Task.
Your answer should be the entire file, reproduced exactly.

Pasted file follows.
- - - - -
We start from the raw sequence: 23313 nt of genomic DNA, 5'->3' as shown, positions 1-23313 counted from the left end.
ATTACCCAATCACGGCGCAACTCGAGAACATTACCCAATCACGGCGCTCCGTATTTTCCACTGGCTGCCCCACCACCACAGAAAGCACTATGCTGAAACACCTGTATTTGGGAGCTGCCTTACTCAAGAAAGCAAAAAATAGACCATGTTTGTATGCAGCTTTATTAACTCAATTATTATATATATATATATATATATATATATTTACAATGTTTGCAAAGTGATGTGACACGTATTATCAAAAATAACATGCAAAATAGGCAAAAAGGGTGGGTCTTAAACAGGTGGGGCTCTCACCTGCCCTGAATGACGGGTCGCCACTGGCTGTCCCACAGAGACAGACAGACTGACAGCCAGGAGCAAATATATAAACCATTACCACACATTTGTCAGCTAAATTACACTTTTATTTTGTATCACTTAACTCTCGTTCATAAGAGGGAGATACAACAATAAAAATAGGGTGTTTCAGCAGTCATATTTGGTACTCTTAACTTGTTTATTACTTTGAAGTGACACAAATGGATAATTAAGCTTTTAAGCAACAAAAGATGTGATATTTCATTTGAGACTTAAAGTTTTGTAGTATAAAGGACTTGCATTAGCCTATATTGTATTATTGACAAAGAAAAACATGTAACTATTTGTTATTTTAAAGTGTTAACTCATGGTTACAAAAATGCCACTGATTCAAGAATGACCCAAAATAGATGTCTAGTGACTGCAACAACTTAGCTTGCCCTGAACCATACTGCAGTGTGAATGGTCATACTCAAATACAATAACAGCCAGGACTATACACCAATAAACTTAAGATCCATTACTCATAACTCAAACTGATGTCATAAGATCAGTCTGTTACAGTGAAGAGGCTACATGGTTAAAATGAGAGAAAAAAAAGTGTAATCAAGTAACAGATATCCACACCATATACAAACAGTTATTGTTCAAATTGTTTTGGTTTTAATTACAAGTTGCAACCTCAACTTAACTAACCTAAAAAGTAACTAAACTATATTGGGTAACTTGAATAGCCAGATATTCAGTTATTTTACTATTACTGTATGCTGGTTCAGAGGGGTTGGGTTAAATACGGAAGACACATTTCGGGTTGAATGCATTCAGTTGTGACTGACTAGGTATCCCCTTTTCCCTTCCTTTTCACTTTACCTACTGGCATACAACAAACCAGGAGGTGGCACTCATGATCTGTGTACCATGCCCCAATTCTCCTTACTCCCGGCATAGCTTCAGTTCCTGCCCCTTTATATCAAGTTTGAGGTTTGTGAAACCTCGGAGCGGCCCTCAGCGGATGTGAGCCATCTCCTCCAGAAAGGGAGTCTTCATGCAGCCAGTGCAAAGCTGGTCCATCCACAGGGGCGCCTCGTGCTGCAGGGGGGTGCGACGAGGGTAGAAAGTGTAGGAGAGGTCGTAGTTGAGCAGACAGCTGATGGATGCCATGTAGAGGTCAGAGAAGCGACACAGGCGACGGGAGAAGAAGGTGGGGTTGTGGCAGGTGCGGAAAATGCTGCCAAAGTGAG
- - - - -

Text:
We start from the raw sequence: 23313 nt of genomic DNA, 5'->3' as shown, positions 1-23313 counted from the left end.
ATTACCCAATCACGGCGCAACTCGAGAACATTACCCAATCACGGCGCTCCGTATTTTCCACTGGCTGCCCCACCACCACAGAAAGCACTATGCTGAAACACCTGTATTTGGGAGCTGCCTTACTCAAGAAAGCAAAAAATAGACCATGTTTGTATGCAGCTTTATTAACTCAATTATTATATATATATATATATATATATATATTTACAATGTTTGCAAAGTGATGTGACACGTATTATCAAAAATAACATGCAAAATAGGCAAAAAGGGTGGGTCTTAAACAGGTGGGGCTCTCACCTGCCCTGAATGACGGGTCGCCACTGGCTGTCCCACAGAGACAGACAGACTGACAGCCAGGAGCAAATATATAAACCATTACCACACATTTGTCAGCTAAATTACACTTTTATTTTGTATCACTTAACTCTCGTTCATAAGAGGGAGATACAACAATAAAAATAGGGTGTTTCAGCAGTCATATTTGGTACTCTTAACTTGTTTATTACTTTGAAGTGACACAAATGGATAATTAAGCTTTTAAGCAACAAAAGATGTGATATTTCATTTGAGACTTAAAGTTTTGTAGTATAAAGGACTTGCATTAGCCTATATTGTATTATTGACAAAGAAAAACATGTAACTATTTGTTATTTTAAAGTGTTAACTCATGGTTACAAAAATGCCACTGATTCAAGAATGACCCAAAATAGATGTCTAGTGACTGCAACAACTTAGCTTGCCCTGAACCATACTGCAGTGTGAATGGTCATACTCAAATACAATAACAGCCAGGACTATACACCAATAAACTTAAGATCCATTACTCATAACTCAAACTGATGTCATAAGATCAGTCTGTTACAGTGAAGAGGCTACATGGTTAAAATGAGAGAAAAAAAAGTGTAATCAAGTAACAGATATCCACACCATATACAAACAGTTATTGTTCAAATTGTTTTGGTTTTAATTACAAGTTGCAACCTCAACTTAACTAACCTAAAAAGTAACTAAACTATATTGGGTAACTTGAATAGCCAGATATTCAGTTATTTTACTATTACTGTATGCTGGTTCAGAGGGGTTGGGTTAAATACGGAAGACACATTTCGGGTTGAATGCATTCAGTTGTGACTGACTAGGTATCCCCTTTTCCCTTCCTTTTCACTTTACCTACTGGCATACAACAAACCAGGAGGTGGCACTCATGATCTGTGTACCATGCCCCAATTCTCCTTACTCCCGGCATAGCTTCAGTTCCTGCCCCTTTATATCAAGTTTGAGGTTTGTGAAACCTCGGAGCGGCCCTCAGCGGATGTGAGCCATCTCCTCCAGAAAGGGAGTCTTCATGCAGCCAGTGCAAAGCTGGTCCATCCACAGGGGCGCCTCGTGCTGCAGGGGGGTGCGACGAGGGTAGAAAGTGTAGGAGAGGTCGTAGTTGAGCAGACAGCTGATGGATGCCATGTAGAGGTCAGAGAAGCGACACAGGCGACGGGAGAAGAAGGTGGGGTTGTGGCAGGTGCGGAAAATGCTGCCAAAGTGAG